Review: Why 'The Irishman' Is A Slap In The Face To Detroit

"Hoffa may as well have lived in Honolulu ... Detroit has no role in the film."

WWJ News
November 25, 2019 - 12:44 pm
Robert DeNiro, left, Martin Scorsese and Al Pacino

Photo taken by WWJ's Terri Lee during the LA premiere of The Irishman


(WWJ) Author and local mob historian Scott Burnstein weighed in on his Original Gangster podcast on the much-hyped Martin Scorsese movie "The Irishman" centered on the murder of Jimmy Hoffa.

And he damned it with faint praise.

"I didn't dislike it," he said, adding he was underwhelmed after seeing reviews that compared it to "The Godfather."

Overall, it's too long and convoluted, with strange trips into side storylines that should have been edited out.

And it has a few huge, glaring problems: Overall, the film is "a giant slap in the face to the city of Detroit in so many ways," Burnstein added. The film is only in Detroit for less than three minutes, there's absolutely no sense of place or history or Detroit's role in Hoffa's life -- and death.

"Hoffa may as well have lived in Honolulu ... Detroit has no role in the film," Burnstein said.  It's New York-centric, with an East Coast bias that left a bad taste in the mouth of the local mob experts on the Original Gangsters podcast. Burnstein hosts the podcast with professor, mob expert and local author James Dr. James Buccellato and executive producer Roberto Boschian of Detroit's 97.1 The Ticket.  

Tony Giacalone, the Detroit mob captain who most experts believe spearheaded Hoffa's death, is marginalized in the movie. He looks like some low-level water boy. You can't even say Detroit is marginalized --  because it doesn't exist in the movie, Burnstein said.

"The order came from Detroit," Burnstein said about Hoffa's death. And instead of focusing on Hoffa's problems in Detroit that led to his murder, the movie makes it appear like it was somehow tied to a beef in New York.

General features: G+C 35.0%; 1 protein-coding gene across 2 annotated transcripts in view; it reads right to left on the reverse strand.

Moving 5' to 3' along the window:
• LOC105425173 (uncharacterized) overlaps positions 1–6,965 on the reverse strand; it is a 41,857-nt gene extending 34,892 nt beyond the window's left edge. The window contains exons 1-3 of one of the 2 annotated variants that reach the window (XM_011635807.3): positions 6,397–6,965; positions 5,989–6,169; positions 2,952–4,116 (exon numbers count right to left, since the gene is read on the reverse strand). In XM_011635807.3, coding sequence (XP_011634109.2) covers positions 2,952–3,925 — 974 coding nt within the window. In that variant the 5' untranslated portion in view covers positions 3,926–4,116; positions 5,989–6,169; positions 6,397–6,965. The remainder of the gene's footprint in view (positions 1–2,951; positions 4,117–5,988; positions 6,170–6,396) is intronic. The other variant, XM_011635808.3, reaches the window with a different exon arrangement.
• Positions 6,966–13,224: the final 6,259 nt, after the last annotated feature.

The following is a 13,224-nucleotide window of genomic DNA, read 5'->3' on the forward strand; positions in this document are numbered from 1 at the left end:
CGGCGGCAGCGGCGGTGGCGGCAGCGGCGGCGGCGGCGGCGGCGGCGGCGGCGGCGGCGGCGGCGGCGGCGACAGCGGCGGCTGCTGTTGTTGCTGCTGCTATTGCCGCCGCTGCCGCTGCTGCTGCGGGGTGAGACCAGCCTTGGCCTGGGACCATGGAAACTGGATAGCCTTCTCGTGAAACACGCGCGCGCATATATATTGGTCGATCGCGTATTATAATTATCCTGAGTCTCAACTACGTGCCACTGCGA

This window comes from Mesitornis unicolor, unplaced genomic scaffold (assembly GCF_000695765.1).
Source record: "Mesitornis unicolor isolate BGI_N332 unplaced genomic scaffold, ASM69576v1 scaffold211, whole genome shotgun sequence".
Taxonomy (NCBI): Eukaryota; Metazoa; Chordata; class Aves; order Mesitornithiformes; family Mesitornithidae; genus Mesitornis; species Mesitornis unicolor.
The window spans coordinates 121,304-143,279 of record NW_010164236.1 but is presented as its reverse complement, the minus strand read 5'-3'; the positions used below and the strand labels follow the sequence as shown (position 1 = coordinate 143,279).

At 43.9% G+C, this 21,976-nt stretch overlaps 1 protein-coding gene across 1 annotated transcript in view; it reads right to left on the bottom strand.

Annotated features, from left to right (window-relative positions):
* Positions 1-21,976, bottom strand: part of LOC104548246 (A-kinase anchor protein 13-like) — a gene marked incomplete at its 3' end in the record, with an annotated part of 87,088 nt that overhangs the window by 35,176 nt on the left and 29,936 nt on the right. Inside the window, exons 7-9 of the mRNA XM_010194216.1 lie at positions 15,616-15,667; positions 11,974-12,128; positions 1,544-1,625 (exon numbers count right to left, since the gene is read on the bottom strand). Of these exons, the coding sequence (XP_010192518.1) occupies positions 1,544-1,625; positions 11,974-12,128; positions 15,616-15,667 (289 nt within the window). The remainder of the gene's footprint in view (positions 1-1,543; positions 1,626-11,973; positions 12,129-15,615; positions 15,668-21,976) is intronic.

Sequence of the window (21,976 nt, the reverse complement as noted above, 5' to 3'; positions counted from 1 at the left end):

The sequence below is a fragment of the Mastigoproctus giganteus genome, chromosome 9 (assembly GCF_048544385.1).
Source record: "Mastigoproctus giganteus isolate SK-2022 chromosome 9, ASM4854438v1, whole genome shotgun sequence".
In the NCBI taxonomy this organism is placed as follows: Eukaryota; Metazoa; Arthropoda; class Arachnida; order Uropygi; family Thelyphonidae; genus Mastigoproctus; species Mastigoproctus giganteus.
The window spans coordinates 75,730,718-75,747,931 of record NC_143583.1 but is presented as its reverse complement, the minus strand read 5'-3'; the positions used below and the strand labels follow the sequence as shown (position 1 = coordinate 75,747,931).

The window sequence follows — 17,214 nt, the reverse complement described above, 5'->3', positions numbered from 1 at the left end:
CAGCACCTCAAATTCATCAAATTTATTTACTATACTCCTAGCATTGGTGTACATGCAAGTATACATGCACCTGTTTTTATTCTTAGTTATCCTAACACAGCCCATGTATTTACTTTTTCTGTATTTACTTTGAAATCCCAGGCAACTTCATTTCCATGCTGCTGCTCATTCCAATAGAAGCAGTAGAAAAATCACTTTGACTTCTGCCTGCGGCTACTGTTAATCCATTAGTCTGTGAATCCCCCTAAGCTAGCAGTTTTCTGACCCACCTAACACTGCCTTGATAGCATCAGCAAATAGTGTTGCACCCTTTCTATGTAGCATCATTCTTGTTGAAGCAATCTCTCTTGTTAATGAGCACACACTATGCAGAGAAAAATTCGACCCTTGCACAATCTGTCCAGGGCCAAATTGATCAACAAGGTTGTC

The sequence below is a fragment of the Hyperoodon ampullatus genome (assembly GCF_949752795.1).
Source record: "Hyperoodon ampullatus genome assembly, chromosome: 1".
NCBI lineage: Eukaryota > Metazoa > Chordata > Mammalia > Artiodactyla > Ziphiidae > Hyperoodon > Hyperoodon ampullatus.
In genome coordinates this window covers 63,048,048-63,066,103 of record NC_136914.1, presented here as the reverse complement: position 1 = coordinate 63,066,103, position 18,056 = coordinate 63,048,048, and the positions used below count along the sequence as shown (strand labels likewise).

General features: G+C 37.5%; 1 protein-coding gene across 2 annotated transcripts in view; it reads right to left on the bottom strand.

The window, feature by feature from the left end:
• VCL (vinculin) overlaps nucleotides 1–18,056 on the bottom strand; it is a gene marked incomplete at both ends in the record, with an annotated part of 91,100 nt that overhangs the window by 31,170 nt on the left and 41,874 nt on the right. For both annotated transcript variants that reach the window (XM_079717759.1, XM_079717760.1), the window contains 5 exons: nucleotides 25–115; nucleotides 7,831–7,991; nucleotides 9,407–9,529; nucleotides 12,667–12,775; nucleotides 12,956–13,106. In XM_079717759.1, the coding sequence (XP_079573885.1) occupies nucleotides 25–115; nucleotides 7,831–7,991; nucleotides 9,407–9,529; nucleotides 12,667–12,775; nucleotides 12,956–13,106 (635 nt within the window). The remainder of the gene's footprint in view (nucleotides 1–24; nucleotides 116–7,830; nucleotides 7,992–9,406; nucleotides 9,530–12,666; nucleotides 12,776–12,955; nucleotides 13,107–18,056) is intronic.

That's one problem for metro Detroiters or people who actually like real history, but beyond that Burnstein said the validity of the claims in the story are questionable -- because most mob experts agree there's no way Chuckie O'Brien drove while Frank Sheeran killed Hoffa.

Focusing away from the validity of the story and on the performances and entertainment value, Burnstein ranked it as 8th on his list of great Scorsese movies.

It's a three-hour, 45 minute long movie, and outside of the holy trinity of Al Pacino, Joe Pesci and Robert De Niro there's not much time devoted to other characters, he said. But there are numerous rabbit holes where side stories start with bit players, disappear for hours, come back peripherally, and never properly finish, Burnstein said. There's a confusing storyline about Sheeran's daughter that goes nowhere, Hoffa's surrogate son O'Brien pops in and out without context.

The movie makes it appear that O'Brien and Hoffa are on great terms when the infamous last ride begins, though historians know they had a falling out and weren't on speaking terms at the time. The Red Fox Tavern is shown in what looks like the New England countryside, instead of metro Detroit.

The whole thing seems like a self-indulgent creation by the Babe Ruth of cinema, Burnstein added. "Who am I to tell him not to go and do it ... But I will say I don't think this movie needed to be 3 hours 40 minutes long."

Spoiler alert: Hoffa dies, and there's still another hour left to go.

When he's killed, Burnstein says the movie gets it right about Hoffa's final resting place. He's put in the trunk of a car, delivered to an incinerator, and burned to ashes. 

Except in the movie, the incinerator is in the "rolling hills of Vermont" instead of a mob-owned incinerator inside Detroit, Burnstein said.